Edmund Q. Searles
Associate Professor of Anthropology
Teaching/research specialties: Circumpolar North; Canadian Arctic (Nunavut, Nunavik, Labrador and the NWT); Alaska; environmental and ecological anthropology; indigenism, indigeneity and cultural identity; symbolic and interpretive anthropology; the anthropology of place and displacement; the anthropology of self, society and personhood; the anthropology of food and identity.
Ned (Edmund) Searles is a sociocultural anthropologist specializing in the expression of indigenous identity and power among Native North Americans, particularly the Inuit of the Canadian Arctic. He received his B.A. from Bowdoin College and his Ph.D. from the University of Washington. His most recent publications explore the articulation of indigenous identity, power and food in Nunavut, Canada's youngest territory. Until his appointment as a visiting professor at Bucknell University, he was co-coordinator of an international research project investigating the contemporary living conditions of indigenous peoples of the Circumpolar North (www.arcticlivingconditions.org). He has held grants from the National Science Foundation, the Canada-U.S. Fulbright Program, Université Laval, the International Association of Canadian Studies, and the Canadian Embassy of the United States.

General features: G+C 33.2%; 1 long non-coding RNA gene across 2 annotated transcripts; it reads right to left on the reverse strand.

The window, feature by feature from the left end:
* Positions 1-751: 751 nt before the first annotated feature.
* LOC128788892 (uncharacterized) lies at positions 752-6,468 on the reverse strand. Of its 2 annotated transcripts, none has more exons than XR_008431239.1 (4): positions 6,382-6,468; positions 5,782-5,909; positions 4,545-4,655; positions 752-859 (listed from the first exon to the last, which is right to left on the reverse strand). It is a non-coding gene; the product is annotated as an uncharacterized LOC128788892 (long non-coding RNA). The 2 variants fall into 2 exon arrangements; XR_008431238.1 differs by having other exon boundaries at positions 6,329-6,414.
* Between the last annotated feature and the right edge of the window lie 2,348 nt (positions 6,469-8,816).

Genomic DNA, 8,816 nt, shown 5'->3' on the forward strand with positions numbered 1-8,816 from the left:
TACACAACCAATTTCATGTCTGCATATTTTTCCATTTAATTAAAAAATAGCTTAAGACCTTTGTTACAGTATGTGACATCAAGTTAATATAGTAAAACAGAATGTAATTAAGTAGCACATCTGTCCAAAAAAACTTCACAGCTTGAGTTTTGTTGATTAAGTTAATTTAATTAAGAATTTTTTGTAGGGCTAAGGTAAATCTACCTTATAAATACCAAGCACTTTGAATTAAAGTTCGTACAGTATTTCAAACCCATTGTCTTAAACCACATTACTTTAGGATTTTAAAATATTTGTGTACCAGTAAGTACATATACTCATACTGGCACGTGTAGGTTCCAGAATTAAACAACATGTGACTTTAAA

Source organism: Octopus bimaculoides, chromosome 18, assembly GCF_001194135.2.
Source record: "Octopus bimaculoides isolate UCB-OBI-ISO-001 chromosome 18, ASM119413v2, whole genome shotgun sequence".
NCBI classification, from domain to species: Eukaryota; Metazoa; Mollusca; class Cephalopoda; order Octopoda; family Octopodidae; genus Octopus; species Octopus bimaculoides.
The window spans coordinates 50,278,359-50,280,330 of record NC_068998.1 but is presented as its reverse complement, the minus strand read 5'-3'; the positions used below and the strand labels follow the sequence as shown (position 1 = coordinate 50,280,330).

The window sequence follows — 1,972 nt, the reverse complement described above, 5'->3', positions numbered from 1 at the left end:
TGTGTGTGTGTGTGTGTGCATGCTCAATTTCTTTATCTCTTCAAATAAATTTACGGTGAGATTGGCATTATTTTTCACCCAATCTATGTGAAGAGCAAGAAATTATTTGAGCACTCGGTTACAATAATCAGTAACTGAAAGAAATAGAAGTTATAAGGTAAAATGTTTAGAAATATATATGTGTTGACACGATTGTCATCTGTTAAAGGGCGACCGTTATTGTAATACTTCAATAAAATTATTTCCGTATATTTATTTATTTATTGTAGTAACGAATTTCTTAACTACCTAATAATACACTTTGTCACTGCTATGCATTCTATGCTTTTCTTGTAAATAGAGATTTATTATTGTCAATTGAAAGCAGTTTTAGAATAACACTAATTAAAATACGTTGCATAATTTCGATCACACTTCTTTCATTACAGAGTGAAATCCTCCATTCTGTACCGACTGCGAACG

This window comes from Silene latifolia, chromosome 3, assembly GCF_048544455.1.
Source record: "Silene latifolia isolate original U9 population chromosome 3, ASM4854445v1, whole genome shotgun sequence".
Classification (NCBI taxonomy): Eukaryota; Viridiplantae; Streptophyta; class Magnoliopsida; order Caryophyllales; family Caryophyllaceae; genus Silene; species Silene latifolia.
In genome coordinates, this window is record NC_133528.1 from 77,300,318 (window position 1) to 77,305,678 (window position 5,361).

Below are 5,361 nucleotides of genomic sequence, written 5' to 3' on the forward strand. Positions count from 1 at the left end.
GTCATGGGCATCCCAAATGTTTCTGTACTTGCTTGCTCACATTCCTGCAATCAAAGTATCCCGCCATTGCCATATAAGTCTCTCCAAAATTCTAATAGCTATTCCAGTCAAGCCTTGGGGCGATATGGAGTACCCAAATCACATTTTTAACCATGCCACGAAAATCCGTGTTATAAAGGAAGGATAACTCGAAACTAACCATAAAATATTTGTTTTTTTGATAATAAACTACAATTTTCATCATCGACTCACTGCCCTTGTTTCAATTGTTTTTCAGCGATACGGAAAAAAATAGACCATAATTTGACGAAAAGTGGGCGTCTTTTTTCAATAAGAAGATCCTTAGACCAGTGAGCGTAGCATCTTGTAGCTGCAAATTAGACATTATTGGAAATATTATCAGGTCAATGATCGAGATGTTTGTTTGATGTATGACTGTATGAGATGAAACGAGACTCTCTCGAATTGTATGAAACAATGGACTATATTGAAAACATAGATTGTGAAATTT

ANTH 109 - Introduction to Cultural Anthropology
FOUN 098- Hairdos, Piercings and Tattoos: Body & Identity
ANTH 260 - Anthropological Perspectives on Human-Environment Relations
ANTH 410 - The Environment in Cross-Cultural Perspective